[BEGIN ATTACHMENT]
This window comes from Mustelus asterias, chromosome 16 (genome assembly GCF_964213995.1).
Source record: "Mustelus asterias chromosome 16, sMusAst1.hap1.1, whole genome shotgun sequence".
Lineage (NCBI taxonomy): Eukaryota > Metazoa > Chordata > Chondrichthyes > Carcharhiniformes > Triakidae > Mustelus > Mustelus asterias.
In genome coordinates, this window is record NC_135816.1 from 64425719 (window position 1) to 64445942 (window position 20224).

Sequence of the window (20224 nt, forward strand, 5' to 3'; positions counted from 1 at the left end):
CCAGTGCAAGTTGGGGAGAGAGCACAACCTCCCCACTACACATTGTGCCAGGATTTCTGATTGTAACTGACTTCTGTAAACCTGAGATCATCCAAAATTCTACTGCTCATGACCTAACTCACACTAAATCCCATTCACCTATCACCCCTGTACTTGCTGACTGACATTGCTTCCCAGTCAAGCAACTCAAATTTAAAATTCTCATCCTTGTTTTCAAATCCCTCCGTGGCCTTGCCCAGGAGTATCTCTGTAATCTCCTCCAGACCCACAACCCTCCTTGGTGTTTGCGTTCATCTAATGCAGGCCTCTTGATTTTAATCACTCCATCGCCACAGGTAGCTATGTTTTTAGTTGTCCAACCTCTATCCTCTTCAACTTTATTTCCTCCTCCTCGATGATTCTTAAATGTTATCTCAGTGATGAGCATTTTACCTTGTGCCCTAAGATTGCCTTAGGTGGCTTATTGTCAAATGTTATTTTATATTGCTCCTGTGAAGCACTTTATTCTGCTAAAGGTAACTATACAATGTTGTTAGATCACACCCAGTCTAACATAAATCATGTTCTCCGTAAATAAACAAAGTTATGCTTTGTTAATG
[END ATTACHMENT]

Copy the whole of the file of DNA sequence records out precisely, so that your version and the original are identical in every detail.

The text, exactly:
This window comes from Mustelus asterias, chromosome 16 (genome assembly GCF_964213995.1).
Source record: "Mustelus asterias chromosome 16, sMusAst1.hap1.1, whole genome shotgun sequence".
Lineage (NCBI taxonomy): Eukaryota > Metazoa > Chordata > Chondrichthyes > Carcharhiniformes > Triakidae > Mustelus > Mustelus asterias.
In genome coordinates, this window is record NC_135816.1 from 64425719 (window position 1) to 64445942 (window position 20224).

Sequence of the window (20224 nt, forward strand, 5' to 3'; positions counted from 1 at the left end):
CCAGTGCAAGTTGGGGAGAGAGCACAACCTCCCCACTACACATTGTGCCAGGATTTCTGATTGTAACTGACTTCTGTAAACCTGAGATCATCCAAAATTCTACTGCTCATGACCTAACTCACACTAAATCCCATTCACCTATCACCCCTGTACTTGCTGACTGACATTGCTTCCCAGTCAAGCAACTCAAATTTAAAATTCTCATCCTTGTTTTCAAATCCCTCCGTGGCCTTGCCCAGGAGTATCTCTGTAATCTCCTCCAGACCCACAACCCTCCTTGGTGTTTGCGTTCATCTAATGCAGGCCTCTTGATTTTAATCACTCCATCGCCACAGGTAGCTATGTTTTTAGTTGTCCAACCTCTATCCTCTTCAACTTTATTTCCTCCTCCTCGATGATTCTTAAATGTTATCTCAGTGATGAGCATTTTACCTTGTGCCCTAAGATTGCCTTAGGTGGCTTATTGTCAAATGTTATTTTATATTGCTCCTGTGAAGCACTTTATTCTGCTAAAGGTAACTATACAATGTTGTTAGATCACACCCAGTCTAACATAAATCATGTTCTCCGTAAATAAACAAAGTTATGCTTTGTTAATG